Table 1. Domains of dissatisfaction with healthcare experiences and related codes derived from semi-structured surveys about patient satisfaction.

Employee type

When participants described dissatisfactory experiences with VA employees, DISC coders noted the type of employee referenced by the participant. We categorized employees as clinical staff (doctors/providers, nurses, nursing staff, surgeons, and pharmacists), non-clinical staff (receptionists/clerks, schedulers, ancillary staff, and volunteers), or unknown/none specified. We assigned binary values to indicate if participants referenced clinical staff (1 = yes, 0 = no) and/or non-clinical staff (1 = yes, 0 = no) for each dissatisfaction code (e.g., rude, unconcerned) within the domains.

Primary outcome

The primary outcome in this analysis was perceived racial/ethnic discrimination while seeking VA healthcare, which was assessed in the DISC Study using an adaptation of the Everyday Discrimination Scale [5,24,25]. Specifically, participants were asked how often they experienced 7 types of unfair treatment while seeking healthcare because of one’s race or color (e.g., “When getting healthcare, how often were you treated with less respect than other people because of your race or color?” 1 = never, 2 = rarely, 3 = sometimes, 4 = most of the time, 5 = always). For participants answering at least 6 of the 7 items, we calculated an overall discrimination score as the average of non-missing items; participants missing 2 or more items were excluded. Because the distribution was positively skewed, with most participants reporting “never” for all items, we categorized participants as having any racial/ethnic-based perceived discrimination (i.e., those who reported experiencing 1 or more item at least rarely) versus none.


We included as study covariates several sociodemographic and clinical characteristics assessed on the DISC survey that could be associated with patient experiences with care and/or perceived discrimination. Specifically, we included self-reported age, gender, race/ethnicity (in analyses not stratified by race/ethnicity), education, perceived health status (fair/poor versus good/very good/excellent), and self-reported depression. To account for exposure to the VA healthcare system, we also included the number of VA outpatient visits in the year prior to the survey, which was drawn from VA administrative records.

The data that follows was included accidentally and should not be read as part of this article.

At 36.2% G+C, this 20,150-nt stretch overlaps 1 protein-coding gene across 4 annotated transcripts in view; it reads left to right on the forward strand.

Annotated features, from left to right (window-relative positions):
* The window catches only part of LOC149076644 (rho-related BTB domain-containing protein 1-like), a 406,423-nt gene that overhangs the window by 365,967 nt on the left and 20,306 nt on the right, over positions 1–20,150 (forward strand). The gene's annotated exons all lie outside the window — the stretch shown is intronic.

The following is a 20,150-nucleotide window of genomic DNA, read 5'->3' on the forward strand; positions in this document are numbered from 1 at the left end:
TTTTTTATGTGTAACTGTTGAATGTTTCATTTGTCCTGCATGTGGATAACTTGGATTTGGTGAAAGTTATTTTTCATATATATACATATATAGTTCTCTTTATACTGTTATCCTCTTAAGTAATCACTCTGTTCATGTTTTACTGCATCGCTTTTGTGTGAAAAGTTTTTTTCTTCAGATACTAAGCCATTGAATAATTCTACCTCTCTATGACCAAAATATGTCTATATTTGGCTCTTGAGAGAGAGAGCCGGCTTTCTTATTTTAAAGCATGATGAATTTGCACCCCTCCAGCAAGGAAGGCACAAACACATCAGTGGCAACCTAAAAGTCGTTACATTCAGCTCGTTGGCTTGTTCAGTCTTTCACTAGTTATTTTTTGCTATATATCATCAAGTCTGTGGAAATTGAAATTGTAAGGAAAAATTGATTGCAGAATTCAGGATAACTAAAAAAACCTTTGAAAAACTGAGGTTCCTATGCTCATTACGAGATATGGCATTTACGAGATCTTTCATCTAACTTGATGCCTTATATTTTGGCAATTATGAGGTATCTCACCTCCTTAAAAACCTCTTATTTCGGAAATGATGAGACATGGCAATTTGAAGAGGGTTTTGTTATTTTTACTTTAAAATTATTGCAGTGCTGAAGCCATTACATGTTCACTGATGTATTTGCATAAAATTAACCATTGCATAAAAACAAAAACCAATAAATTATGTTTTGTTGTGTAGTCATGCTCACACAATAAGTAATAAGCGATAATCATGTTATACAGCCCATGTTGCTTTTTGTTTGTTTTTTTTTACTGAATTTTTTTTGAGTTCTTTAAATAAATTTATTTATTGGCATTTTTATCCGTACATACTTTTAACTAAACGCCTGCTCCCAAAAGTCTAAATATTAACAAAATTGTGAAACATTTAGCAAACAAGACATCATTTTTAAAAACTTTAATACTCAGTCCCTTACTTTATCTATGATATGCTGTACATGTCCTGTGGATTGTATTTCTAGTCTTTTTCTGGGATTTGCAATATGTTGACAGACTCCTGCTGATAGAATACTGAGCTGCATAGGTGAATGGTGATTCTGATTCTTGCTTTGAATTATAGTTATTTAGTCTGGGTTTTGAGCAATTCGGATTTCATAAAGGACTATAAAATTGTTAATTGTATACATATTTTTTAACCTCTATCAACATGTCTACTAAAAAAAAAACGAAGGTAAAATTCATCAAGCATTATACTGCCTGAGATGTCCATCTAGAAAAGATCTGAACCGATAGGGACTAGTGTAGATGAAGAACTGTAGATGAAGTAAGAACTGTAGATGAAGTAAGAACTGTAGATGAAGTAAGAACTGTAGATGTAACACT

Statistical analyses

We used Stata version 14 to conduct all statistical analyses [26]. We first compared the sociodemographic characteristics for participants with any versus no perceived discrimination, using chi-square tests and t-tests for all categorical and continuous variables, respectively. For subsequent analyses, we imputed missing sociodemographic data for 9 (1.4%) participants using a multiple imputation package in Stata (mi estimate) that averaged the model estimates across 5 imputed datasets and produced pooled standard errors according to Rubin’s rules [27].

Next, we individually tested the association of each qualitative domain with any (vs. no) perceived discrimination using mixed effect logistic regression models. Each model included main effects for race/ethnicity, gender, sociodemographic covariates (age, education, health status, depression, and number of VA outpatient visits in the prior year), and a random effect for study site. We set the criteria for statistical significance at p<0.005 after applying a Bonferroni correction to account for multiple hypothesis testing (i.e., testing the associations of 10 domains of dissatisfaction with perceived discrimination).

Next, we tested a final adjusted multivariable model containing all qualitative domains that were significantly associated with any (vs. no) perceived discrimination when tested separately. We tested the final model in the full sample and separately for each racial/ethnic group. In sensitivity analyses, we reran the analyses with mean discrimination scores using linear mixed models.

To further understand the qualitative domains that were statistically significantly associated with perceived discrimination in multivariable models, we examined the frequency of individual codes within each significant domain among participants who reported any perceived discrimination. For the most frequently mentioned codes within each domain, we identified illustrative quotes and calculated the percentage of participants who referred to clinical and non-clinical employees when describing those experiences.


Sample characteristics

Of the 1,222 DISC participants, 716 (58.6%) received pain treatment in the past 24 months and 634 (51.9%) reported on experiences with VA pain management. After excluding participants with ≥2 missing items on the measure of perceived discrimination (n = 6, 0.9%) and participants who reported a race/ethnicity other than non-Latino White, non-Latino African American, or Latino (n = 6, 0.9%), the analytic sample included 622 Veterans (Fig 1). Reflecting the stratified design of the DISC study [13], just over half of those included in this analysis were women (57.4%) and about one-third were African American (37.8%) or Latino (31.8%). The sample had substantial physical and mental health service needs, with 42.1% rating their health status as fair or poor, 52.0% reporting a history of depression, and, on average, having 24.0 (standard deviation = 25.3) outpatient visits in the prior 12 months.